Out's version is full of holes. And rather than understanding ther damage his suit might do to his own property Out remains on his own little crusade.



SharonH9


Posts:0


06/23/2013 4:52 PM  
Okay Jon. I should have said duplication of services. Where I live the HoA used to pay for the water and road maintenance. Now the water is provided by a regional water company. The road maintenance is now provided by the County. Why would we continue to pay for those services when they are not now necessary. But you and I know that a lot of people just go with the status quo. They just pay the fees and don't give it a second thought. We had a case here in Iowa where the City of Des Moines was charging its resident a franchise fee for bringing utilities to the residents that were provided by private companies. One person brought a civil action and argued that the City was charging an illegal fee. The case went to the Iowa Supreme Court and the person won. Now the City of Des Moines has to reimburse the residents of Des Moines millions of dollars for charging this fee. Don't criticize the person who is willing to stick their neck out to set things right. It takes a lot of courage to do that. I could have just paid the fees in my case too but it was outrageously unfair.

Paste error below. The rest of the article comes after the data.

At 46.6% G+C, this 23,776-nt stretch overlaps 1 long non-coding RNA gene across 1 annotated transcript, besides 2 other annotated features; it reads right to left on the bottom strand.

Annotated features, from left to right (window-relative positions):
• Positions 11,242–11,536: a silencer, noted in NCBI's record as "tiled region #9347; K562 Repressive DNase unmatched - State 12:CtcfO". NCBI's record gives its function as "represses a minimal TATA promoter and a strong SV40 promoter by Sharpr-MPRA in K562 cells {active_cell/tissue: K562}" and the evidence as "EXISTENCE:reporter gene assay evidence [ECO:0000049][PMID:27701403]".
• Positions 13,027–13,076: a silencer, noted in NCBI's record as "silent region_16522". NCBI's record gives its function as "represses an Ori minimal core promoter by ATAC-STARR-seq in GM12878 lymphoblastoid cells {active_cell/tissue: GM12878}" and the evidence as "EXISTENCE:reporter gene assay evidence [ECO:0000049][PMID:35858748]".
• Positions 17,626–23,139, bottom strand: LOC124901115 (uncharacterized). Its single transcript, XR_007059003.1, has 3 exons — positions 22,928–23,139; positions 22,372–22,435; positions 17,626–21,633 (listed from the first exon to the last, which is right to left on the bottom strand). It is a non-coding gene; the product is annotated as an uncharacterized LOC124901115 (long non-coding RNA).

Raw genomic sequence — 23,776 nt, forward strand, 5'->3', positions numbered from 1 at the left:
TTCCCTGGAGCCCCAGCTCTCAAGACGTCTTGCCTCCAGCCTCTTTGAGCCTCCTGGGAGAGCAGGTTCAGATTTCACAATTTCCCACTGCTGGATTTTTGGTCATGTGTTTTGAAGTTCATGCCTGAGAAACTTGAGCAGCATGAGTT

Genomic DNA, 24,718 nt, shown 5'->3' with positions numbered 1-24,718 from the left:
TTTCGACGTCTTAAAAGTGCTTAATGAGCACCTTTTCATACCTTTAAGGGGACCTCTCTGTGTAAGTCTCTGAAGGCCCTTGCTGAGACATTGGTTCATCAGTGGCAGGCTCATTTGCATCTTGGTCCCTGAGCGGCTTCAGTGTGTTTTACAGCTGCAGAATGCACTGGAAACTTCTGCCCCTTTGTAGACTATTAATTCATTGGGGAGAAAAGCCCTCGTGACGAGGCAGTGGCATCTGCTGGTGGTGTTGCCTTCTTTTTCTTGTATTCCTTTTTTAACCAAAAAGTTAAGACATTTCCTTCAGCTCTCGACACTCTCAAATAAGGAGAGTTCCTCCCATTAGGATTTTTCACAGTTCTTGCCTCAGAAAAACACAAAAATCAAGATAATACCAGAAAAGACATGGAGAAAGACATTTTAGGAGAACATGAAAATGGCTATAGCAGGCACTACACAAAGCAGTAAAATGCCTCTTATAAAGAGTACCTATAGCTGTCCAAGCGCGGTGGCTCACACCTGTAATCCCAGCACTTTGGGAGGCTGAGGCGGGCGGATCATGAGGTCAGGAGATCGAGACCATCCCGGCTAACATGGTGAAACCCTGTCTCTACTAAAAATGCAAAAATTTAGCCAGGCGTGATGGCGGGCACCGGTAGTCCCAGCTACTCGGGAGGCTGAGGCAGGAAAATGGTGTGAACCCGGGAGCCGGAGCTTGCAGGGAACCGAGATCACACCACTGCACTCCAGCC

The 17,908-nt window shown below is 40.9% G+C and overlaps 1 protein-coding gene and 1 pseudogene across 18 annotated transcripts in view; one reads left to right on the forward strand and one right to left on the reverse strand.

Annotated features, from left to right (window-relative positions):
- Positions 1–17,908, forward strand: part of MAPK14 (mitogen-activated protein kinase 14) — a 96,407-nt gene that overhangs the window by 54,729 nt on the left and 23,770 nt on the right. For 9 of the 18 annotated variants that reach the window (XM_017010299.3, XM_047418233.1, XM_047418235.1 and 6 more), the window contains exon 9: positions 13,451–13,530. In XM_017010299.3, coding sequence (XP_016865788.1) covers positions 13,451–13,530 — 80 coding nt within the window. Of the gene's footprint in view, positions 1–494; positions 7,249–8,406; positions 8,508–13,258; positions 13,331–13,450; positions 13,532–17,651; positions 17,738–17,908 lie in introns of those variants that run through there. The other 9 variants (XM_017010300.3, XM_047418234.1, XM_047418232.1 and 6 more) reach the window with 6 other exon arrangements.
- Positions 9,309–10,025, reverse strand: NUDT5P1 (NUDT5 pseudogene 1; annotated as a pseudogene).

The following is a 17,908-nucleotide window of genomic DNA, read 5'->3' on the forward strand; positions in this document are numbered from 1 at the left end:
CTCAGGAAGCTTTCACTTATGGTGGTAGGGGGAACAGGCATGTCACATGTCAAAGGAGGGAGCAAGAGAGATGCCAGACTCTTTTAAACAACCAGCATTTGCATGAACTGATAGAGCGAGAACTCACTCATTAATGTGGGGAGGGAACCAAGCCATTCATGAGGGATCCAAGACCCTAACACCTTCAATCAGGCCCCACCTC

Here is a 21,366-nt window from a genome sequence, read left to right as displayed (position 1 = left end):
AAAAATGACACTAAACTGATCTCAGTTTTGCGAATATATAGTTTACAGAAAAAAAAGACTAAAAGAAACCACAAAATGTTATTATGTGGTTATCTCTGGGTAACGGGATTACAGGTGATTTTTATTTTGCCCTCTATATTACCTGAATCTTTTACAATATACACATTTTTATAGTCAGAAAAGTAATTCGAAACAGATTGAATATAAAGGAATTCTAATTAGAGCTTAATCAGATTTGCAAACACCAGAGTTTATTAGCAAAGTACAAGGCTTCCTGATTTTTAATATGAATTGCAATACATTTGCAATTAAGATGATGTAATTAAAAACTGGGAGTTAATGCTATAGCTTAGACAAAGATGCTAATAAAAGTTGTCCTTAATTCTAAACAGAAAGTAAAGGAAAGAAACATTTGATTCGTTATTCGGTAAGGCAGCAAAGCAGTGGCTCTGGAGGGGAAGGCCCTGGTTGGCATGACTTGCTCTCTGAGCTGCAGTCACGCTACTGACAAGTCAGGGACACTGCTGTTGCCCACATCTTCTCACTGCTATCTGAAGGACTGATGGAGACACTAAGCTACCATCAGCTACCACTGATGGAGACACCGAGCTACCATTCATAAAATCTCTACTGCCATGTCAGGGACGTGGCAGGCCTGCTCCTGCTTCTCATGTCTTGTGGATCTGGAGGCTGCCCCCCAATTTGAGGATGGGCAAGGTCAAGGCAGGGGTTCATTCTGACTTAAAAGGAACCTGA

Give Out a break. Not everyone lives in an urban area where security is an issue or the public services are subpar. Our County does a great job maintaining our roads and plowing our roads in the winter time. Maybe Out's do too. Don't assume that the services are necessary just because no one else steps up to the plate and questions it.